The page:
From everywhere in Pompeii, the uncovered Roman ruins, or the modern city of Pompei you can see and feel the presence of Mt. Vesuvius. It is a backdrop to the entire city old and new and has played an important part in the history of the region. We spent two days on the archaeological site of Pompeii and enjoyed very moment…almost.
Some important things to know: if you are spending a few days in the Napoli area do invest in the Compagnia Arte Card. We purchased the year long card which allowed us two visits at each of the listed venues. We spent two days in Pompeii alone. The cards are very cost effective and our two days of admission to Pompeii almost paid for the card. When we visit Herculaneum, Paestum, Napoli, etc. you are definitely in the black. It also allows you easier access into the site of each place as you have an access code which you show at the entrance. You have to purchase the card on-line but it is pretty easy to do. On to Pompeii.
The park has three entrances and the nicest one to enter is the Amphitheater entrance. It is far less crowded and has some lovely homes to see as well as the gladiator arena. The crowds are much less intense and early in the morning you can actually take pictures with no one in them.
Here’s where the audience sat and cheered on their favorites. There were rooms on the side of the entrances for the dead gladiators and for the wounded.
Beautiful carved cornices survived the two-day deluge of ash that covered the city.
Frescoes showing Roman architecture remain to chronicle life in Roman times.
Baths were very important in Roman life and every larger home had access to baths indoors and out. Fountains were a large presence in the architecture of the town and the individual homes. Artists were much in demand and classical art (the center picture is a depiction of Venus) was found in homes at every level. Gardens were grown in central courtyards and were important to the household.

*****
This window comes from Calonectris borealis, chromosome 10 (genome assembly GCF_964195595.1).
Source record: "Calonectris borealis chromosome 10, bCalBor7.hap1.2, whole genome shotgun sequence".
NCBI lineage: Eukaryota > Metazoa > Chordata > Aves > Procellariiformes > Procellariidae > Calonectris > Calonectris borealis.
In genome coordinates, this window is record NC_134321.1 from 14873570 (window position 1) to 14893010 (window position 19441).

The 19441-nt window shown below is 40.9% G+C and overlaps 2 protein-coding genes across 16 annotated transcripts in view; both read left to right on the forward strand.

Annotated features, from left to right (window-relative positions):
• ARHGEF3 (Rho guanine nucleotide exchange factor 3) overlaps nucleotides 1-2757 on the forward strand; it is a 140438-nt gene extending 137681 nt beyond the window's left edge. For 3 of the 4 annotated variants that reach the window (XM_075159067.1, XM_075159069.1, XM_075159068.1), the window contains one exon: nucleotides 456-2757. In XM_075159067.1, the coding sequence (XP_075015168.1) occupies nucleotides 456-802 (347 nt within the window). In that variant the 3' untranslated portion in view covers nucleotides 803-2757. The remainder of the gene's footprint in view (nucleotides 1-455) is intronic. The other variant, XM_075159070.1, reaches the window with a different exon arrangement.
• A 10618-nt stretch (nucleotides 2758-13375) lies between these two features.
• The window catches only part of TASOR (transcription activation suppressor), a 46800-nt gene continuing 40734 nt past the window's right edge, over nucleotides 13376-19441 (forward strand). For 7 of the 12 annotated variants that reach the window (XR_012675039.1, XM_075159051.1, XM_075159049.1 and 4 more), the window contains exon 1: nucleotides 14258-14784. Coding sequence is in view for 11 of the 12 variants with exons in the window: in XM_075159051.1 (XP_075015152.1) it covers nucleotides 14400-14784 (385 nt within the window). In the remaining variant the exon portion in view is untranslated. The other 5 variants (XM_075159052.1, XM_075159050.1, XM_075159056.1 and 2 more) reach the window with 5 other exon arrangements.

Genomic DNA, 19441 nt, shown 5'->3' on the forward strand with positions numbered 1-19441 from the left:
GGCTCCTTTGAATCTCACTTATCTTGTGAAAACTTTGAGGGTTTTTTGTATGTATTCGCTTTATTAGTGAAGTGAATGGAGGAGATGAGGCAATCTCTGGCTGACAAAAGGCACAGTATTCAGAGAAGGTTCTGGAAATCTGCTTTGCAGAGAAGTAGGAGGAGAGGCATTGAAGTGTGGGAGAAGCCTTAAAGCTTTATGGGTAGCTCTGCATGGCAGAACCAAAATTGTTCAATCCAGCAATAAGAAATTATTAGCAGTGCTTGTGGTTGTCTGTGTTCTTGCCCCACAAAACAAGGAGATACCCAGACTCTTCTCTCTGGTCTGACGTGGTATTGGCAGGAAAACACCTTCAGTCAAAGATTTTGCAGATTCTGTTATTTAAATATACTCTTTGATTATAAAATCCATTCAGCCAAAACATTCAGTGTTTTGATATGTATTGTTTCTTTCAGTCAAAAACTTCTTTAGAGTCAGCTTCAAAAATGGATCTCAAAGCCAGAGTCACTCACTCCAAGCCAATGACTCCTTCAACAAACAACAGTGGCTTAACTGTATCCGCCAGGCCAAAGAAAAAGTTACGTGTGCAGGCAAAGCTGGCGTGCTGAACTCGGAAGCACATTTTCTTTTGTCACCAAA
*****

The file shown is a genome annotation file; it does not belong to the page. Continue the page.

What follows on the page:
Formal gardens were found in many large homes and sometimes small vineyards. Household gods were a part of daily worship and had special places in the home. Mosaic floors were elaborately and painstakingly produced by skilled artisans. The tiles in the picture on the right were extremely tiny and we saw them everywhere.
I loved finding portrayals of guard dogs in several of the homes. This dog led visitors to the garden which was surrounded by large pillars making an impressive statement. It is important to remember that many citizens of Pompeii lost their lives when the volcano erupted. They are preserved by plaster castings made by the original archaeologists. Their last moments are heart rendering.
A mosaic floor was centuries ahead of Escher. Maybe he learned from them?
They depicted their history on the walls and remembered their past as they dined. I think this is Hercules besting the serpents.
Everyday occurrences were depicted as well. Buying horses, boats in the bay and many other parts of life were painted in every room of their homes. They loved color and the rooms were amazing portrayals of life, of the gods and of history.
Pompeii is truly a wonderful place to visit. You can certainly see some of the highlights in a three or four hour tour but how much more satisfying to wander for a couple of days discovering the amazing artistry of these ancient people.
They loved the theater and often attended productions of plays and music in theaters like this one. They were not so different in their appreciation and enjoyment of life than we are today. Hope you enjoyed this tiny look at the archaeological wonders of Pompeii.
5 thoughts on “Navigating Pompeii”
Oh wow! That looks wonderful. The details in the tile mosaics are fabulous.
It is pretty amazing. So much history and art all in the same place. Thanks for visiting.
Thank you for sharing your visit. The pictures are amazing!!
I have been fascinated with Pompeii since I was a little girl. One day I plan on seeing it. Thank you for sharing this!
My pleasure. I have been wanting to see Pompeii for many years so I understand. You will not be disappointed. Thanks for sharing.